Donn's Articles » Sariska v Midday

Sariska v Midday

Twenty-one years ago today, Henry Cecil sent Sheikh Mohammed’s filly Diminuendo to The Curragh to contest the Irish Oaks. Winner of the Musidora Stakes, winner of the Epsom Oaks, she was sent off the 2/9 favourite to follow up in the Irish equivalent and she was expected to win doing handsprings. She didn’t. She scrambled home under Steve Cauthen to just about force a dead-heat with the Michael Stoute-trained Melodist, her jockey Walter Swinburn also sporting Sheikh Mohammed’s maroon and white silks with a distinguishing white cap. Not content with half an Irish Oaks, Cecil sent Alydaress over the following year, another Sheikh Mohammed filly, and she won it on her own.

Things have changed since 1988. You don’t see very much of Sheikh Mohammed’s old maroon and white silks these days, and you certainly don’t see them coming out of Henry Cecil’s yard. It’s life. Things change. 1988 is a long time ago. Wimbledon won the FA Cup in 1988, Ronald Reagan was President of America, Nelson Mandela was still in captivity – that’s how long ago 1988 is.

Things have changed as well for Henry Cecil. In the 1988 flat racing season, Cecil trained 112 winners in the UK. He was champion trainer, the only trainer to send out more than 100 winners that season, the only one to break through the £1 million barrier in win prize money. He won the Champion Stakes, the Irish Champion Stakes, the Fillies’ Mile, the Oaks, the Yorkshire Oaks, the Sun Chariot Stakes and the Prix de la Foret. It was a typical year for Cecil at the time, nothing extraordinary. This year so far, he has trained just 30 winners, no Group 1 winners and just one Group 2, Father Time in the King Edward VII Stakes at Royal Ascot.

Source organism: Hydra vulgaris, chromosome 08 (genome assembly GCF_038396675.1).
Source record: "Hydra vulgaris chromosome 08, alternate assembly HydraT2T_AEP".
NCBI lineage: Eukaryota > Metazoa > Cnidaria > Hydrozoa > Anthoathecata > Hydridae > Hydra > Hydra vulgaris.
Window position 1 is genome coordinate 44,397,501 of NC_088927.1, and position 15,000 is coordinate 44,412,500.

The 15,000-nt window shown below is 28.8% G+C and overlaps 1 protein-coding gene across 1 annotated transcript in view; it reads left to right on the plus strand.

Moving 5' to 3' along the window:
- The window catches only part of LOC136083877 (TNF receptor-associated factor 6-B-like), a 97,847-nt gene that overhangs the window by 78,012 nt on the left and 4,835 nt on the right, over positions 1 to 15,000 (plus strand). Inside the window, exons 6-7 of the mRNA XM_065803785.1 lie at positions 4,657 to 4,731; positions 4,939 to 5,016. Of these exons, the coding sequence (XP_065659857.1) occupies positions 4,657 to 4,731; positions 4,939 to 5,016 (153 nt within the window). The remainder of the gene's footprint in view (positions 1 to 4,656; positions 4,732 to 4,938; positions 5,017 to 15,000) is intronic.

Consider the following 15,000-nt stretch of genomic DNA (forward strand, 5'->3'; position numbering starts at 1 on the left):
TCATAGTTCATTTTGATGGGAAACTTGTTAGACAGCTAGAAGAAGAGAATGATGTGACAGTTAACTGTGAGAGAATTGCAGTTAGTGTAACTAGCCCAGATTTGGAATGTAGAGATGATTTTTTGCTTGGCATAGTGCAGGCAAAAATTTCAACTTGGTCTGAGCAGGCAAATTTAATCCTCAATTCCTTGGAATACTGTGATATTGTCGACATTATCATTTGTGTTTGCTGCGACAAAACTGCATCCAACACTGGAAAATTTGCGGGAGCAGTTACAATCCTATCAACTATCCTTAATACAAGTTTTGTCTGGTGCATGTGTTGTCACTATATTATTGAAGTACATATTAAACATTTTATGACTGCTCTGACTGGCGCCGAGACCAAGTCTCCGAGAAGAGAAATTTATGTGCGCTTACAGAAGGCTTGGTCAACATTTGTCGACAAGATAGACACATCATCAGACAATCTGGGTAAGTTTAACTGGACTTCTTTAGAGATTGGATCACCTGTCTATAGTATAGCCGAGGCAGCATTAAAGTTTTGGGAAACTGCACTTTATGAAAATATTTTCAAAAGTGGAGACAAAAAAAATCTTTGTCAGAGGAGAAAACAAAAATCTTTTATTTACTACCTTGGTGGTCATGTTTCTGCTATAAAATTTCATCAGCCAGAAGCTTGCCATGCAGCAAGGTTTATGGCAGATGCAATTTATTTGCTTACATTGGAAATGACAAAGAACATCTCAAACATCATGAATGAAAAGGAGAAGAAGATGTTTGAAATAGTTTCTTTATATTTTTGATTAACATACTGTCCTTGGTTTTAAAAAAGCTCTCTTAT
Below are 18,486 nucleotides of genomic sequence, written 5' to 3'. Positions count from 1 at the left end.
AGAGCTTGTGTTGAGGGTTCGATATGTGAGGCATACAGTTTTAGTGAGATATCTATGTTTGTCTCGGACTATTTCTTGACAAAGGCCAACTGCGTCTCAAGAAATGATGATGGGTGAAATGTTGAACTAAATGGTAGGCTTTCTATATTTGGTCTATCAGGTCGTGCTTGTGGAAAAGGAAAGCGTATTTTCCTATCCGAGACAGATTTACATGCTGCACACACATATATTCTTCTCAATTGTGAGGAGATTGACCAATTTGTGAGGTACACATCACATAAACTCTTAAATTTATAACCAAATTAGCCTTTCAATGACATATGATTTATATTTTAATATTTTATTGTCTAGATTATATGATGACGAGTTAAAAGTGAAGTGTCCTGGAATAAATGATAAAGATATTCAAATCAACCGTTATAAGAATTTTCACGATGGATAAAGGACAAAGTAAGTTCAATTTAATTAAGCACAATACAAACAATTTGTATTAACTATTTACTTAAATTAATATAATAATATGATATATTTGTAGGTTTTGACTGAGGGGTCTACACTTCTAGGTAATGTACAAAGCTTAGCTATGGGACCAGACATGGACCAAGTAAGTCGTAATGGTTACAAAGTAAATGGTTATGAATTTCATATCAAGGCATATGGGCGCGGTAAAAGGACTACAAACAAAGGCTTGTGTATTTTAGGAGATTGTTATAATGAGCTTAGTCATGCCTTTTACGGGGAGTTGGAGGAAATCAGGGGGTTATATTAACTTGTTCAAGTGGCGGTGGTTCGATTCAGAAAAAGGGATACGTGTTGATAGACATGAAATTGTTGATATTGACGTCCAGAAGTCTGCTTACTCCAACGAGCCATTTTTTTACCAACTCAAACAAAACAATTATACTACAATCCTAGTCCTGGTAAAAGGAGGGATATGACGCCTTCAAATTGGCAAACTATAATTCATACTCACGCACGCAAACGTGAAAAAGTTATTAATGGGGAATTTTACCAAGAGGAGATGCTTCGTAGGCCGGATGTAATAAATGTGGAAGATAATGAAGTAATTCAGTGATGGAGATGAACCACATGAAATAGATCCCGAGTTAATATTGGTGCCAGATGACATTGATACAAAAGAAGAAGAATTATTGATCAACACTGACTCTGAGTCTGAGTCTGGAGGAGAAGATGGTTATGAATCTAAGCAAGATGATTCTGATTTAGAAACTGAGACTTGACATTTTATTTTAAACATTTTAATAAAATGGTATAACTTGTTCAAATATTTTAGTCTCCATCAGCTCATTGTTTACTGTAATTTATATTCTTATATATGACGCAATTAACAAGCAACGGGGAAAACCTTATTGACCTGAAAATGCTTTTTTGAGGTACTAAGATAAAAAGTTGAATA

Ironic, isn’t it?

The one thing that Father Time hasn’t changed is the regard, nay affection, in which Cecil is held by the racing community. If anything, it has strengthened as the years have eased through the hour glass. In 2005, at his nadir, Cecil trained just 12 winners in the UK, amassing a total of £145,000 in prize money for the entire season. To put the paltriness of that sum into context, in 1988, some 17 years previously and without adjusting for inflation, Indian Skimmer had won more than that amount just for landing the Irish Champion Stakes.

Cecil’s road back to the Premier League of his profession has been both painstaking and public, but it is one of the really good racing stories of recent years. The genuine heartfelt goodwill that buoys his every success is palpable. Light Shift’s win in the 2007 Epsom Oaks was fairytale stuff, the post-race celebrations choked with sentiment. It had been seven years to the day since Cecil’s previous Classic success, and there were many years in the interim when you wouldn’t have got odds-against about no more.